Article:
In GURPS, character points are fungible. It requires the same amount of time to learn 5 points in fighting skills or magic spells.


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Training wizards and everything that entails looks a lot like a nuclear weapons program to me.
I don't see that. One wizard can train another without any significant infrastructure or logistics.


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Wizards as slaves would have entirely different conditions. They would have to be both to be contained, and for us to get a society where we can march armies at one another containing wizards attempting to use ceremonial castings.
Contained by whom?
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Old 03-21-2012, 01:05 PM   #79
ErhnamDJ
 
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Default Re: Ceremonial Magic used to support an army.

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I don't really see that. The Church managed to semi-educate sufficient priests to serve in tiny manors and parishes, and it did this without the advantages magic would supply to the effort.
Was that enough for them to be considered to have a point in the skill? Or were they running off default or using the Dabbler perk?

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I think that undermines your argument -- if mages can keep new spells secret from the authorities, how can the authorities purport to control them? And if one mage can come up with something, surely eventually another can too -- further undermining the premise that magic can be controlled.
Under my scenario, everyone is tested at birth for Magery, and everyone with it is taken away and controlled for their entire life.

To create new spells, you have to make a Thaumatology roll, which defaults to IQ-7. Thaumatology skill is not taught to the slaves. The papers with that knowledge would be kept secret, probably encrypted. And you have to have an expensive workshop.

So the person coming up with new spells is probably the prince of the duke or one of the senators or someone like that. And then they would have an incentive to keep those new spells secret: they don't want people in other kingdoms getting hold of them and they don't want to risk escaped slaves getting hold of them.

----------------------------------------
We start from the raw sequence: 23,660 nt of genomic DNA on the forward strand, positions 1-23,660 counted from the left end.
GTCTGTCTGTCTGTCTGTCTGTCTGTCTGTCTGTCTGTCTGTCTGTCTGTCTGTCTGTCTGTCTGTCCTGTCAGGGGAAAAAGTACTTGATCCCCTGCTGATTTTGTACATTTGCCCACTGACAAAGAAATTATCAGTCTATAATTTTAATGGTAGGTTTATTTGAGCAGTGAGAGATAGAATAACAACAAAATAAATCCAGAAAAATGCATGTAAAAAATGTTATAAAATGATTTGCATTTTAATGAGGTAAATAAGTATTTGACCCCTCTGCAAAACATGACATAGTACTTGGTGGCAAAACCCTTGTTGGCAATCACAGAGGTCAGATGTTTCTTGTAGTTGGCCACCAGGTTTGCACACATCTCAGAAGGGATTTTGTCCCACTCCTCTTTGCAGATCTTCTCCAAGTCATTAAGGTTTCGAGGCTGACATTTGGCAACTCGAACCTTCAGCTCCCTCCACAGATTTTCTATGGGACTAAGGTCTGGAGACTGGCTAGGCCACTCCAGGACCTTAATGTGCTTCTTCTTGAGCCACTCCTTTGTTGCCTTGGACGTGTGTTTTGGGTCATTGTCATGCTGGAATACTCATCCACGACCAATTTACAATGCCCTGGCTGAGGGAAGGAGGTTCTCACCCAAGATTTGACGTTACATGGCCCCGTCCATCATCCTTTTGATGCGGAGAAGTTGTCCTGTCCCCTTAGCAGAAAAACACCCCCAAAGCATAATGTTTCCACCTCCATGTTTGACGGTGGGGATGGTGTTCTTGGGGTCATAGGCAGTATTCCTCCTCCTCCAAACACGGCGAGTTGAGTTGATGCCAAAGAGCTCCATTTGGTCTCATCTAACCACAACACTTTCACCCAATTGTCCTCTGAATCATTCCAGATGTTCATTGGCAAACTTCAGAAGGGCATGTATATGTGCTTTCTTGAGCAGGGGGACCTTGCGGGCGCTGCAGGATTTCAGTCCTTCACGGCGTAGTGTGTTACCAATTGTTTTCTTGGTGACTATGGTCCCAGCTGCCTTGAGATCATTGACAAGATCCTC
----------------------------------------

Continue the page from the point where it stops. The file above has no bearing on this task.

Sure, this requires all of the rulers to be paranoid. But I can at least picture how all of this could work in my mind. It's a coherent setting.

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Contained by whom?
The rulers. Their owners. Keep them chained up.

If you have slaves working in a field, it's to make money. You can't spend more on preventing a revolt than you would make. It would defeat the purpose.

It's not so with wizards as slaves to further political ends. You can spend an incredible amount of money making sure they do not revolt. Making sure there is no possibility of such a thing happening. After all, rulers spent huge sums on achieving those same ends. How much did the helepolis cost? How much did a navy? An army? Castles? If you had wizards, you could use some of the funds that would have otherwise been spent on those things and use them to raise your wizards and make sure they're kept under control. Keep them shackled and gagged. Give each of the more powerful ones their own castle and army to guard them. Probe their mind to make sure they aren't planning escape. I don't think there would be any expense spared on making sure the guy that casts Youth or the guy that casts Resurrection is kept under complete and total control.
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Old 03-21-2012, 01:22 PM   #80
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Default Re: Ceremonial Magic used to support an army.

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Different strokes...my demographics assumption for any magery is about that...with a pyramid for the distribution of Magery 0/1/2/3+, with about 50% of potential mages being found and trained (although the upper reaches of the pyramid tend to be found more often than the lower levels...)

But I want my magic to be rare...mages to be special (as PCs or enemies)...and mages to be an important factor in world affairs...not the end all be all...

But then again I divide the Magic book up so no one order of mages can 'cast all spells' so there are choices to be made...and all mages have a flavor of their own...sitting down a PC with the entire text of Magic and saying 'have fun' is about the last thing I would ever want to do...

YMMV tho...
Any society that conducts a census will have a ~100% mage detection rate (Less if mages are subjected to being stolen away for training so there is benefit in hiding it, also potentially less if there is a windfall for having a mage-child and people try to game the system) .

Census takers just need a magelight- wave in targets face, if pupils dilate they have at least magery 0. The census taker does not even need to be a mage themselves, just wave the magic stick around and check eyes.

Edit:

Also ErhnamDJ- you seem really married to this 'wizards as slaves' concept; but no one agrees with you, perhaps you should just agree to disagree and let it go- or start a new thread about 'Why wizard's as slaves will work' and just post the link here.

Last edited by starslayer; 03-21-2012 at 01:32 PM.